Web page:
It turns out that the cryptographic protocols needed for a Kerberos-style system are very complicated. Initially, designing such protocols looks quite easy to do, but even experienced cryptographers have published proposals, only to have them broken later on. The flaws that creep in are very subtle. We’re not going to explain these protocols here; they are too dangerous to experiment with and modify by hand. Even we shy away from designing this type of protocol anew. If you want to use a protocol of this sort, use the latest version of Kerberos. Kerberos has been around for quite a while, and many competent people have looked at it.

Simpler Solutions

Sometimes it is not possible to use Kerberos. The protocol is far from simple, and it imposes some restrictions. Servers have to memorize all tickets that they have accepted, and every participant needs a reliable clock. There are several situations in which these requirements cannot be met. Further, we find it more informative to study a simpler design.

We can create a simpler and more robust solution if we don’t put so much emphasis on efficiency. It turns out to be especially useful to allow the key server to maintain state. Modern computers are far more powerful than they were in the days when Kerberos was first designed, and they should not have any trouble maintaining state for tens of thousands of participants. Even a very large system with 100,000 participants is not a problem: if each participant requires a 1 kilobyte state in the key server, storing all states requires only 100 megabytes of memory. The key server still needs to be fast enough to set up all the requested keys, but that too is much less of a problem with modern, fast computers.

We will only discuss the situation in which there is a single key server. There are techniques that you can use to distribute the key server state over several computers, but we won’t go into the details, because you really don’t want to have a key server for tens of thousands of participants; it’s too risky. The danger of large key servers is that all the keys are in a single place. That makes the key server a very attractive target for attack. The key server must also be online at all times, which means an attacker can always communicate with the key server at will. The current state of the art does not protect computers from network attacks very well, and putting all your keys in a single place is an invitation to disaster. For smaller systems, the total ‘‘value’’ of the keys kept by the key server is smaller, so this threat is reduced. 1 In the next few chapters we will explore a solution to the key management system that is better suited to very large systems. We will restrict our discussion of key servers to fairly small systems—up to a few thousand particiants or so.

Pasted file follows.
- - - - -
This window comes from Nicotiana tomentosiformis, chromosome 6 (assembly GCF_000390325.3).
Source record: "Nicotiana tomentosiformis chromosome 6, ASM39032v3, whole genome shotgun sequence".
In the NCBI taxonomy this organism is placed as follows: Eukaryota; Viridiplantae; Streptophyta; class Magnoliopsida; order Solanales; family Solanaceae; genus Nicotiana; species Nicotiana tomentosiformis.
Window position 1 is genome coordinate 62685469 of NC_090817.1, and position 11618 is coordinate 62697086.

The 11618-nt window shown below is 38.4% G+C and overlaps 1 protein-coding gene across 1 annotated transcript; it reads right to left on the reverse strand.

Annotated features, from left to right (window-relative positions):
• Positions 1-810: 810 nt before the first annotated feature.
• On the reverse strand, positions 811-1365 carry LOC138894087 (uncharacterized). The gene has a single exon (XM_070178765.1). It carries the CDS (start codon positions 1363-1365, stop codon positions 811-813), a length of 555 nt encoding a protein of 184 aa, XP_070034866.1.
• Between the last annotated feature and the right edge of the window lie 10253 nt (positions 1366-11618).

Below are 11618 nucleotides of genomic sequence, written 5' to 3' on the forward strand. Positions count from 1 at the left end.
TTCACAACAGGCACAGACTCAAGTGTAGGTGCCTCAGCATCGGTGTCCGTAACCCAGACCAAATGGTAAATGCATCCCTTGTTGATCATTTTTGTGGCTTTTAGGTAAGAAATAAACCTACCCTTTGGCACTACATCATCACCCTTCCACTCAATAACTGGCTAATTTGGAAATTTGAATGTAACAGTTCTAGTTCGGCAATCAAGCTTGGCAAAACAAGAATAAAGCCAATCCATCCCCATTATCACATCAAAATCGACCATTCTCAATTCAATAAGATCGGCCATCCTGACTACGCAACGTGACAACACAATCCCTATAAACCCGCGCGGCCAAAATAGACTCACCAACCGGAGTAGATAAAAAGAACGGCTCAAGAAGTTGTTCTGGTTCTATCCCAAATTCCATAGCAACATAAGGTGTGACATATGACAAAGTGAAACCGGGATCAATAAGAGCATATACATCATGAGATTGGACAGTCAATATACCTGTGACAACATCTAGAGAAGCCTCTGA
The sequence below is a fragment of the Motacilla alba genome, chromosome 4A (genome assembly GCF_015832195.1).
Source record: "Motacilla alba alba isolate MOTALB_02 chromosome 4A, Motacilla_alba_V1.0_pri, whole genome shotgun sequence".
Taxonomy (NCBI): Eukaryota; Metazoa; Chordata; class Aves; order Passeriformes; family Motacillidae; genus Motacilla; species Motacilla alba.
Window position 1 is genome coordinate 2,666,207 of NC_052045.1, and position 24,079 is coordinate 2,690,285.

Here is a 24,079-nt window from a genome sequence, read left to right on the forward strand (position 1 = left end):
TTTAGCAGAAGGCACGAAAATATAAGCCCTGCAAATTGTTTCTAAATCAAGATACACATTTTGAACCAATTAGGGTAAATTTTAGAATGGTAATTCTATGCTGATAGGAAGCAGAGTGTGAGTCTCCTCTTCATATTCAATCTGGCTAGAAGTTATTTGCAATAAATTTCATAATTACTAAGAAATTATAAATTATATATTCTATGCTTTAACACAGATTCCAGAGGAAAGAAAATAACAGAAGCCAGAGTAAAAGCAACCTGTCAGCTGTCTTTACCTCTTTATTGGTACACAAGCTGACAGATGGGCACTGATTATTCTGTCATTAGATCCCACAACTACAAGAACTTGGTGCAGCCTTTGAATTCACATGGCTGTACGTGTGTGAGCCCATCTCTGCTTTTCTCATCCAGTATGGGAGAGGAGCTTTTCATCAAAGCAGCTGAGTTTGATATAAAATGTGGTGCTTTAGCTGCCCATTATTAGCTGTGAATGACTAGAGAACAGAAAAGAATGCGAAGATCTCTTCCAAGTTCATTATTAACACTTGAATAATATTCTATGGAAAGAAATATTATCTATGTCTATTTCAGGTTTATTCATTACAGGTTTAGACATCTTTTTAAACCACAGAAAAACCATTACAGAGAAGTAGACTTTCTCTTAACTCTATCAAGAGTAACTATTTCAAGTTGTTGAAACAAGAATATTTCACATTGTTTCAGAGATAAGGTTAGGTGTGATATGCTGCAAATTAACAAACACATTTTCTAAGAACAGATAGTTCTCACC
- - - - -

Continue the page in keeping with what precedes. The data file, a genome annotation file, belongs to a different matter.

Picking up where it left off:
What to Choose

If you want to implement a central key server, you should use Kerberos if possible. It is widely available and widely used.

In those situations where Kerberos is not suitable, you will have to design and build something like the solution we described, but that will be a major operation. For the most common type of cryptographic applications we have
seen, you should count on spending as much time on the key server system as you did on the entire application. Our discussion here should help guide your thinking.